For our 21st Century Plague project, we spoke with 17 Georgians about the toll of COVID-19. Below, Devon Clinkscales—a senior at Booker T. Washington High School who is enrolled in L.E.A.D., a nonprofit that uses baseball to empower at-risk youths to overcome crime, poverty, and racism—describes how his family is coping while losing income and his uncertainty about the future. (Clinkscales was interviewed on March 14.)
This year was my senior season of high school baseball, my last year. I was really excited about going out strong and getting ready for travel ball. It was my best opportunity to get some scouting. My hopes of college baseball are now over because of the pandemic.
On March 2, we were evicted from our apartment, but they didn’t change the locks. If they’d changed the locks, we’d have nowhere to go. Our stuff would be out on the street. My dad and my mother had a couple of disagreements on how to maintain. I have an older sister who has an apartment in a project, so my mother, my other sister, and my niece all moved in with her. But I stayed with my dad. He didn’t finish high school. He needs someone. He doesn’t understand how things work. I love my dad, and I have to be with him.
It’s hard for my parents to go grocery shopping after they get off work because everything’s closed. We’ve been eating McDonald’s. That’s the only thing that stays open. And Walgreens.
My mom is stressing and worrying about what we’re going to do. She is part of a housecleaning business, but people haven’t been allowing them into their homes because of precautions. My dad works in building services for a hotel, and his income has been dropping. Because of the pandemic, baseball has been cancelled, five games in. Colleges aren’t recruiting. Some schools aren’t even accepting students.
I don’t have money to pay for college on my own. Scholarships have been taken away. I’ve been thinking about starting a business. I have always wanted to own a sports bar. Now, I’m scared about what I’m going to do after I graduate. I was working hard, doing extra-curricular activities, filling out scholarship applications, playing sports, trying to do something better for my family. And it all got taken away because of the virus. I’m not getting a fair opportunity to change something.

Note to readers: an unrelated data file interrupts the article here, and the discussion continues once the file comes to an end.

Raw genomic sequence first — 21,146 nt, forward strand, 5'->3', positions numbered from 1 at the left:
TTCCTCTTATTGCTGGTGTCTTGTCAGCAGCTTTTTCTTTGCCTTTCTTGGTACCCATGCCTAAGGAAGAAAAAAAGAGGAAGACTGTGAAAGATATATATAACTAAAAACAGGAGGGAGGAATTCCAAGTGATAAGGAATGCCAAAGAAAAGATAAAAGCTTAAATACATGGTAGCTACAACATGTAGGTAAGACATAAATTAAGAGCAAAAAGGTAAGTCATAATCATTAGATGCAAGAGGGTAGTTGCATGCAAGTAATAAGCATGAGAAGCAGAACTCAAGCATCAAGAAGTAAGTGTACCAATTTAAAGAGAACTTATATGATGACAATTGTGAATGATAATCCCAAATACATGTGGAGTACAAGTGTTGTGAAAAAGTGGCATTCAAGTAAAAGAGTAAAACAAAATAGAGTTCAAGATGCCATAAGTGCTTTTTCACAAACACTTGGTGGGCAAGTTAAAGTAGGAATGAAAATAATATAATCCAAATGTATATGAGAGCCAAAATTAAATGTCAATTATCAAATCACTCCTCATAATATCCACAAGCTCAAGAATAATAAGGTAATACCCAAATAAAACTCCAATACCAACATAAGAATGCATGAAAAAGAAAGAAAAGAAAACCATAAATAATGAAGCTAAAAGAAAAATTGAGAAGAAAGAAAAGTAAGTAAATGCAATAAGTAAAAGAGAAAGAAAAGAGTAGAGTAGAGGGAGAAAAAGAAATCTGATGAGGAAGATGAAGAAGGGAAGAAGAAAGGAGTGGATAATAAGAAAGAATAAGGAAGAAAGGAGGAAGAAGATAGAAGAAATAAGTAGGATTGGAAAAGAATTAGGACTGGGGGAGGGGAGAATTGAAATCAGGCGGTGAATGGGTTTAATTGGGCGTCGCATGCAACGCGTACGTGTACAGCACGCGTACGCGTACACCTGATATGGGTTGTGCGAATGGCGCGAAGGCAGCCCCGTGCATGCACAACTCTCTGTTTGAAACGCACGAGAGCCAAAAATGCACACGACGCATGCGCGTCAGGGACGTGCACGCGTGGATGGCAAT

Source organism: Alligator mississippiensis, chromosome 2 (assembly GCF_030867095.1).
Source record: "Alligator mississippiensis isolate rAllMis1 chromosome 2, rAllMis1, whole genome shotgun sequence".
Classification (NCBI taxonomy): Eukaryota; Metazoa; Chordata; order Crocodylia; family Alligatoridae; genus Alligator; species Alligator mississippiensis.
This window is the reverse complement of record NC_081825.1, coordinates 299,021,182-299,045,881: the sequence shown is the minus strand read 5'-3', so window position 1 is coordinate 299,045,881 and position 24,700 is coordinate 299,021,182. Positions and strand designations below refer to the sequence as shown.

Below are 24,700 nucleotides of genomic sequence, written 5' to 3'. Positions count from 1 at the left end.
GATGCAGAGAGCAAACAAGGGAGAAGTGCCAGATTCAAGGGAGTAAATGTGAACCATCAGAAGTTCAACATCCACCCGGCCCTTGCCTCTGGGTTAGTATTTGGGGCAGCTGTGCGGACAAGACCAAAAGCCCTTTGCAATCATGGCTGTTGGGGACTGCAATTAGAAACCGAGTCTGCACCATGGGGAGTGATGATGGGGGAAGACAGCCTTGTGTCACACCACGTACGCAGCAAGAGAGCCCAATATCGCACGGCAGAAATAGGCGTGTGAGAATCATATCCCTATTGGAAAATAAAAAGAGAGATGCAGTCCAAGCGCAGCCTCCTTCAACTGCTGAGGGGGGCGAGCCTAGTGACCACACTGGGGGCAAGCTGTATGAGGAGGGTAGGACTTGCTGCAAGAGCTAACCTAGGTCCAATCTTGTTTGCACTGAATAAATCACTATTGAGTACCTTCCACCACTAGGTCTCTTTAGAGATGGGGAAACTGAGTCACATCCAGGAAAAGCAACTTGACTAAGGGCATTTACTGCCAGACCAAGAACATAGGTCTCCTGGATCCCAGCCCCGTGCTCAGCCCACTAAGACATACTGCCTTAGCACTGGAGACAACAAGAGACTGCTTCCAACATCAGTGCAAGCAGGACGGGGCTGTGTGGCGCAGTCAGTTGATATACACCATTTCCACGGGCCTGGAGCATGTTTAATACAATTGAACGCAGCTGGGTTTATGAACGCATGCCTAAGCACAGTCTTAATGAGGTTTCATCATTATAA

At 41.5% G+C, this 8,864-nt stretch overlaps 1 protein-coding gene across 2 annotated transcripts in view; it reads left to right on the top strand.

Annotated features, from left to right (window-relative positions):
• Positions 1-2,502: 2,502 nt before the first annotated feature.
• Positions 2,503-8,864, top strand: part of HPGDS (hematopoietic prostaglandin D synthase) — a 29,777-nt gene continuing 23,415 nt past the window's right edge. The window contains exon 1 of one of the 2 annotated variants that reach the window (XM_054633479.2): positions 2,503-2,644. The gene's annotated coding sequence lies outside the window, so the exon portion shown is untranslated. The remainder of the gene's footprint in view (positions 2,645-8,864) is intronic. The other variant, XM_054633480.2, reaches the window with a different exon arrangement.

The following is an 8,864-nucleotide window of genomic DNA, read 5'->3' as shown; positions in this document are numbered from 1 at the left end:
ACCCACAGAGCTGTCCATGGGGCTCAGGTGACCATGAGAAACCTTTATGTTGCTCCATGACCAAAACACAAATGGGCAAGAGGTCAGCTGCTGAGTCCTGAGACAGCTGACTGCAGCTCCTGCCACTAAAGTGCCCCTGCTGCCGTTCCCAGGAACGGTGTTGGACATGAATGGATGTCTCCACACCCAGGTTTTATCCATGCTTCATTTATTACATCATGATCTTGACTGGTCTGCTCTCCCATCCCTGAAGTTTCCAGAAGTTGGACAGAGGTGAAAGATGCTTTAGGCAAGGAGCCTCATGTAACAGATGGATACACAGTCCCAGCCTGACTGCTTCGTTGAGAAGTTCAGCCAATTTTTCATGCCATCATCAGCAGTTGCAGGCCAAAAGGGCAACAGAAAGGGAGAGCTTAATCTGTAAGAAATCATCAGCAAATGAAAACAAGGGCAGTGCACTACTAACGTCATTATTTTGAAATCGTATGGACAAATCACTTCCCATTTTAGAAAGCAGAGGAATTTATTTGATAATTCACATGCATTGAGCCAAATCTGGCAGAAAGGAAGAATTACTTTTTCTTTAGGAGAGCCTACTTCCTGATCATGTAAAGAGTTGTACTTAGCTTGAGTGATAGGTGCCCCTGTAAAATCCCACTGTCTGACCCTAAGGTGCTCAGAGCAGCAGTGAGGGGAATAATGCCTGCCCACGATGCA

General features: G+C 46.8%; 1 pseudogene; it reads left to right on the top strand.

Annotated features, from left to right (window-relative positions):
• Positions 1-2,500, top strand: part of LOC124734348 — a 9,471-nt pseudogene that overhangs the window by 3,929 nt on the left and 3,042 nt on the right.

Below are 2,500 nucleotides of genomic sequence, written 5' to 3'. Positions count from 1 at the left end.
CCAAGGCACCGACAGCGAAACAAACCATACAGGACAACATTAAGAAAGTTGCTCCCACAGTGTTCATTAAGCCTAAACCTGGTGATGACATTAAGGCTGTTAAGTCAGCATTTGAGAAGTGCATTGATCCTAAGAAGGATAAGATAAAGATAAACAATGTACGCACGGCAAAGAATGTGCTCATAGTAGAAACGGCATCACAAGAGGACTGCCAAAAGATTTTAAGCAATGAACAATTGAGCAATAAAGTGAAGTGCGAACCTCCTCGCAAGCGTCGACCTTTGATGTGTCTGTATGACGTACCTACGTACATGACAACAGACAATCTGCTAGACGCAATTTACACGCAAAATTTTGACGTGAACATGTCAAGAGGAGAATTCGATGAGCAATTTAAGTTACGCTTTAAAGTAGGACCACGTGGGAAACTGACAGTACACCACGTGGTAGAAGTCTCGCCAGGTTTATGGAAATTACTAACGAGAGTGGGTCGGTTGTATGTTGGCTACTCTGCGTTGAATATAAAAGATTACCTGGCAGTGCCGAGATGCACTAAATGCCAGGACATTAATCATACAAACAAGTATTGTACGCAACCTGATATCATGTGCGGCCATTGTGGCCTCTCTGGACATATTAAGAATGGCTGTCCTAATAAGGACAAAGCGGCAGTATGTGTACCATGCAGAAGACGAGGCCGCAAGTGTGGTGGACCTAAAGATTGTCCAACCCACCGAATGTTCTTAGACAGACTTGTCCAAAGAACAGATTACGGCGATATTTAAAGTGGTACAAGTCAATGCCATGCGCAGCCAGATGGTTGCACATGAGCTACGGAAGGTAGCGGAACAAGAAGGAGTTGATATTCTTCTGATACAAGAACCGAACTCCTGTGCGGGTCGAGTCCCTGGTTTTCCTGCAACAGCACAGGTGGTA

I have online classes. Some days teachers have video conferences. I’m doing it from my phone and using a hot spot from my dad’s phone. Coach CJ [Stewart] says my school is offering me a new computer. On Monday, he’s going to give me a ride to my school so I can pick up the computer from one of my teachers.
My last game was an away game against Therrell. I went there my freshman year before I went to Washington, so every time we play them, I just gotta show up. I went 3 for 4. My first at bat was a sac fly, and I earned an RBI. My second at bat, I grounded out. My third at bat I hit a double on an 0-2 count. I was playing third base that game, so I was on their side, and they were talking trash to me from the dugout. Then I hit a homerun to left center field, into the trees. I was talking trash as I rounded the bases, then I jumped on home plate. It was amazing. Everybody was going crazy. I watch the video a lot when I get sad about my situation.
I pray every day and give God thanks for everything. I never look at the negative. Although I’m in a really hard situation, I have the right people to help me. I have a platform where I can advocate for other teens who don’t have what I have. A lot of people in my situation don’t have anyone at all.
Interview edited for length and clarity.